A Family Adventure with Teens
No matter how far you venture from home, there are a few tactics to ensure you have successful family adventures with your teenagers. This list of 7 tips for success follows after a bunch of trial and error, a few missteps and several victories. As always, we hope this helps your family enjoy the adventure and look forward to the possibilities…even with teenagers!
Involve Your Teens in the Adventure Planning
One of the best ways to get buy-in from your teenagers is to involve them in the process. To begin, have everyone come up with a BIG DREAM bucket list of destinations that sound fascinating and exciting. Keep those lists going, occasionally crossing things off that no longer work for teen adventure, or trips already conquered and get checked off! Have discussions about adventure activities they would like to do or try for the first time and then we research the heck out of it. Include your teenagers in the research and get them excited about what’s to come. Now you’ve got buy-in.
Don’t Over-plan Your Activities for Teens
Adventuring in a new place often times translates to squeezing out every minute of fun that’s possible. Resist. That nagging voice in your head that says, “this is once in a lifetime so we must…” is feeding you a standard that is impossible to reach. There is no way you can DO everything in every destination even with unlimited funds. Allow for plenty of wiggle room in your itinerary to compensate for lost time waiting in lines or lunch taking longer than planned. Do not try to control the angsty teenager that is done. Teenagers need downtime even during an adventure.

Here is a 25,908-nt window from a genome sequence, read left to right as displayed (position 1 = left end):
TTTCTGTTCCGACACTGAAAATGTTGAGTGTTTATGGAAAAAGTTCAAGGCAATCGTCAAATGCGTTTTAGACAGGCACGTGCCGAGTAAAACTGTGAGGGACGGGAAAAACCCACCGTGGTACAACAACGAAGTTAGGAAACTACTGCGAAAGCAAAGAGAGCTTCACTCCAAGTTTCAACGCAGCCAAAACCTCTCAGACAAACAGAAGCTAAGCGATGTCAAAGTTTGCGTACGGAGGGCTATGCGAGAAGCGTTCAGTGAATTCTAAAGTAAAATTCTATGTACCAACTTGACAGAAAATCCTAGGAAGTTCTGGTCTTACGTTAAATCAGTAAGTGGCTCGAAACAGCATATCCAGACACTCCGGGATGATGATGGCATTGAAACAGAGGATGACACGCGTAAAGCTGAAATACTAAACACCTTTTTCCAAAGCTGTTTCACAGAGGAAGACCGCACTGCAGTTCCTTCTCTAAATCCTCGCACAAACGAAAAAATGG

An easy way to cure the over-plan is to have one big activity/tour a day and then a few others depending on how long the activity is. For example, Shep and I wanted to go canyoneering in Costa Rica, but we were still tired from our travel the day before. We chose an afternoon tour that lasted 3 hours which gave us time to chill in the hot springs in the morning. Create space for downtime for teenagers can relax/nap, check their phones and veg out for a bit. If you don’t create it, you will naturally fill it with something else. From the early days we learned to communicate when those down times would be so the kids knew to push through even if their feet were ready to give out (like in Washington D.C.).
Space for your Teenagers
You know your family. When you make decisions about accommodations or car rentals I urge you to choose wisely. Space becomes a thing with teenagers. At home it’s likely they each have their own space to retreat, so it’s good for kids to know that sharing beds and sacrificing some space for a great experience is worth it. If the accommodation has limited beds consider rotating who gets the comfy one each night. Also, we have made the grave mistake of trying to stuff everyone into a compact SUV (along with our luggage) in order to save money. NOT a good idea if it’s a trip you plan to use the rental car a lot. Long trips that require lots of family adventuring together will go more smoothly if you can make space for everyone.
Everyone Has a Responsibility